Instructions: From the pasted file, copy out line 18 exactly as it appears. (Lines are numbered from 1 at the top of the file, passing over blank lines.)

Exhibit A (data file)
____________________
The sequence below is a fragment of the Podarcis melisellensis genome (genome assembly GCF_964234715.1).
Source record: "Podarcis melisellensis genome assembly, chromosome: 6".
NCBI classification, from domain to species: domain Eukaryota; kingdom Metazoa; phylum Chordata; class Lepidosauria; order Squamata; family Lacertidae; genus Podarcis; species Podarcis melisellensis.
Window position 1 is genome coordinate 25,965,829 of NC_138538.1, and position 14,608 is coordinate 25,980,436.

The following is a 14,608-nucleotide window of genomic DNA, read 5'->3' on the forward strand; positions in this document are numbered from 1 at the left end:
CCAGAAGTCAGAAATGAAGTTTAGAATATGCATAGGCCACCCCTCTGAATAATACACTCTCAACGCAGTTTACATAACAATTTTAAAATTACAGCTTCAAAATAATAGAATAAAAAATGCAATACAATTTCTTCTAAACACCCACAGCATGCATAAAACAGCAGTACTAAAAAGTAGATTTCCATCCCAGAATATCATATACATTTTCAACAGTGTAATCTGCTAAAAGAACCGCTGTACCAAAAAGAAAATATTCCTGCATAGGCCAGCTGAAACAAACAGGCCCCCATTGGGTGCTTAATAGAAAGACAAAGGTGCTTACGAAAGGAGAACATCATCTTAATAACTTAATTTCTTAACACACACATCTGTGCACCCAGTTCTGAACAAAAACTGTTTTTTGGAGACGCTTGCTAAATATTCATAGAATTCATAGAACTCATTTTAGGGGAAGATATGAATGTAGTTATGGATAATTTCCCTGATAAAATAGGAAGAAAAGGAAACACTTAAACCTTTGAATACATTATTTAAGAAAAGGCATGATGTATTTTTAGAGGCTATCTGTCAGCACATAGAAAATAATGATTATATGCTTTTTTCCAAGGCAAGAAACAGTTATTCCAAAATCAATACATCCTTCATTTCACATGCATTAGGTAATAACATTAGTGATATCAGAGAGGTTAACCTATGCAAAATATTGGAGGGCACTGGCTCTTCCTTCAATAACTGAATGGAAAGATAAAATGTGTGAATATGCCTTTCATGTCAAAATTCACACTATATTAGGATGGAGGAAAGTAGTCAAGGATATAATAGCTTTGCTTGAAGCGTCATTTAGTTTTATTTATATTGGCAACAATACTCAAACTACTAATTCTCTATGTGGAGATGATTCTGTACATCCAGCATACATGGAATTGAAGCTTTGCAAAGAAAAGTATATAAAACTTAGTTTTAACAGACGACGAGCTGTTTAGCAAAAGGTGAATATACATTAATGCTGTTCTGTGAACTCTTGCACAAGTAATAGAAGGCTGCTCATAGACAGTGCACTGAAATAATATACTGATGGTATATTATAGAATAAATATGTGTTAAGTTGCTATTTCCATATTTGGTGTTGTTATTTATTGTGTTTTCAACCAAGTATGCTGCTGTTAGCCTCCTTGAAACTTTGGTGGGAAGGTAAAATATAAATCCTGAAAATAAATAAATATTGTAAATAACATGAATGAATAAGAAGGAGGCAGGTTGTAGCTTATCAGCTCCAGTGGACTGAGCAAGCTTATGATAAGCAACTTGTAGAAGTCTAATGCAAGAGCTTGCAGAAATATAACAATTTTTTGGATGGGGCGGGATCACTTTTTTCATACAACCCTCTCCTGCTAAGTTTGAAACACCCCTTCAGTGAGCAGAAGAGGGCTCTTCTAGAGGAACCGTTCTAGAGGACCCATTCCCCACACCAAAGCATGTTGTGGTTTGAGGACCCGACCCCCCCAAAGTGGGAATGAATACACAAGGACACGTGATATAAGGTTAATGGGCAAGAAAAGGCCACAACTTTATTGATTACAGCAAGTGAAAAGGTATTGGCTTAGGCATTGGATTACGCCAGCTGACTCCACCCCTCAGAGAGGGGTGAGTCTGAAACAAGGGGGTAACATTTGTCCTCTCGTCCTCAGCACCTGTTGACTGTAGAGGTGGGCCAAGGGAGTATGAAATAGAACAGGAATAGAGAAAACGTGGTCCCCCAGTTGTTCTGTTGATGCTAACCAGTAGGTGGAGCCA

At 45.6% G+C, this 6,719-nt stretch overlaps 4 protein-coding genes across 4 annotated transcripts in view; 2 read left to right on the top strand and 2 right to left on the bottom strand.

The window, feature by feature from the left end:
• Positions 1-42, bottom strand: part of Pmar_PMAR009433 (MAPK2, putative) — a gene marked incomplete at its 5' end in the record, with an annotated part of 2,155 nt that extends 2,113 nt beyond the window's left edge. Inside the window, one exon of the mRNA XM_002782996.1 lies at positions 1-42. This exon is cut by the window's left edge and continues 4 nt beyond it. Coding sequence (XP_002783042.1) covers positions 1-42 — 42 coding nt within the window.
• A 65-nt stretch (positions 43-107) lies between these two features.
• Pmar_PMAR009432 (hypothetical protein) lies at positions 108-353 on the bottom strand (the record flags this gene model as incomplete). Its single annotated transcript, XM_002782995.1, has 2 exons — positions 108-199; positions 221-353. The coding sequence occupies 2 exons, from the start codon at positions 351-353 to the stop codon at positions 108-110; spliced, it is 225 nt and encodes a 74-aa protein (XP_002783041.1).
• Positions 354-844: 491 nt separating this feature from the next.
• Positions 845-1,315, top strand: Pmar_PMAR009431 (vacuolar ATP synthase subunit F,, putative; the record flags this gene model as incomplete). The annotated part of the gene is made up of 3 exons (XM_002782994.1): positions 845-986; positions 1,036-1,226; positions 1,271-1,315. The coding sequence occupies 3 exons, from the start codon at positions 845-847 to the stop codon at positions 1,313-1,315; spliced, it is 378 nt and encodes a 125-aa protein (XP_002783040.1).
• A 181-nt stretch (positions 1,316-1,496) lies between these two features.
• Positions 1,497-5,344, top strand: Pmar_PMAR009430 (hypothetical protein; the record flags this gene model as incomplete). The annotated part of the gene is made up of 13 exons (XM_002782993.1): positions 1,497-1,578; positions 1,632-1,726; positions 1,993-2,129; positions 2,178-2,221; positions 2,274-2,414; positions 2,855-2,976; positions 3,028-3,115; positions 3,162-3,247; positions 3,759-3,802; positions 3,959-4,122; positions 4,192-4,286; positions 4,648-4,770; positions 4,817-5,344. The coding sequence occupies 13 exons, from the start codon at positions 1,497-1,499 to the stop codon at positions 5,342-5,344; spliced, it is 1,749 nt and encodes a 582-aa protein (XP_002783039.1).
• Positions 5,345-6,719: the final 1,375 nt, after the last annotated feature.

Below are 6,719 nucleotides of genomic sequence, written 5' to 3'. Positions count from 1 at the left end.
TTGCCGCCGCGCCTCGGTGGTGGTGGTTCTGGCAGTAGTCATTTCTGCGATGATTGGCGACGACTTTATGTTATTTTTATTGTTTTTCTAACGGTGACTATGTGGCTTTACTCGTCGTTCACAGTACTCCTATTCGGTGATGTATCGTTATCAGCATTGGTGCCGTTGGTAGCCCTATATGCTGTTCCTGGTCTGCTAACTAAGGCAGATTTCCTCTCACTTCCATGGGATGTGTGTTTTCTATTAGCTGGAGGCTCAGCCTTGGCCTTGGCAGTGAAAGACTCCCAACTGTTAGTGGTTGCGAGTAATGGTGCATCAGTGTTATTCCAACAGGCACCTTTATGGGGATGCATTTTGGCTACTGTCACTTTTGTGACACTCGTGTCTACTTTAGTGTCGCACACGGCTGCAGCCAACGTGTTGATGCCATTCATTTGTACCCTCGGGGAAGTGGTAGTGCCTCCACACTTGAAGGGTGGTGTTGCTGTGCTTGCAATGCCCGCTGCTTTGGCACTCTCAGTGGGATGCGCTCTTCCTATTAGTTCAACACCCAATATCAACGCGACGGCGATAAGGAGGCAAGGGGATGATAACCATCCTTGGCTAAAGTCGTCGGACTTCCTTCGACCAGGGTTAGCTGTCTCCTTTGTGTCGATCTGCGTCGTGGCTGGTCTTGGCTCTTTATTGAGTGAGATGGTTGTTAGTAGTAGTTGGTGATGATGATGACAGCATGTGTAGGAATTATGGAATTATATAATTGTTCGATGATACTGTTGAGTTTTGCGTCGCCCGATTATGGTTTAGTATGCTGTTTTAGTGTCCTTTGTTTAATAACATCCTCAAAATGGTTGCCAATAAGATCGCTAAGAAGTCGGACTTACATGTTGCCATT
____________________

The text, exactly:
TTGCCGCCGCGCCTCGGTGGTGGTGGTTCTGGCAGTAGTCATTTCTGCGATGATTGGCGACGACTTTATGTTATTTTTATTGTTTTTCTAACGGTGACTATGTGGCTTTACTCGTCGTTCACAGTACTCCTATTCGGTGATGTATCGTTATCAGCATTGGTGCCGTTGGTAGCCCTATATGCTGTTCCTGGTCTGCTAACTAAGGCAGATTTCCTCTCACTTCCATGGGATGTGTGTTTTCTATTAGCTGGAGGCTCAGCCTTGGCCTTGGCAGTGAAAGACTCCCAACTGTTAGTGGTTGCGAGTAATGGTGCATCAGTGTTATTCCAACAGGCACCTTTATGGGGATGCATTTTGGCTACTGTCACTTTTGTGACACTCGTGTCTACTTTAGTGTCGCACACGGCTGCAGCCAACGTGTTGATGCCATTCATTTGTACCCTCGGGGAAGTGGTAGTGCCTCCACACTTGAAGGGTGGTGTTGCTGTGCTTGCAATGCCCGCTGCTTTGGCACTCTCAGTGGGATGCGCTCTTCCTATTAGTTCAACACCCAATATCAACGCGACGGCGATAAGGAGGCAAGGGGATGATAACCATCCTTGGCTAAAGTCGTCGGACTTCCTTCGACCAGGGTTAGCTGTCTCCTTTGTGTCGATCTGCGTCGTGGCTGGTCTTGGCTCTTTATTGAGTGAGATGGTTGTTAGTAGTAGTTGGTGATGATGATGACAGCATGTGTAGGAATTATGGAATTATATAATTGTTCGATGATACTGTTGAGTTTTGCGTCGCCCGATTATGGTTTAGTATGCTGTTTTAGTGTCCTTTGTTTAATAACATCCTCAAAATGGTTGCCAATAAGATCGCTAAGAAGTCGGACTTACATGTTGCCATT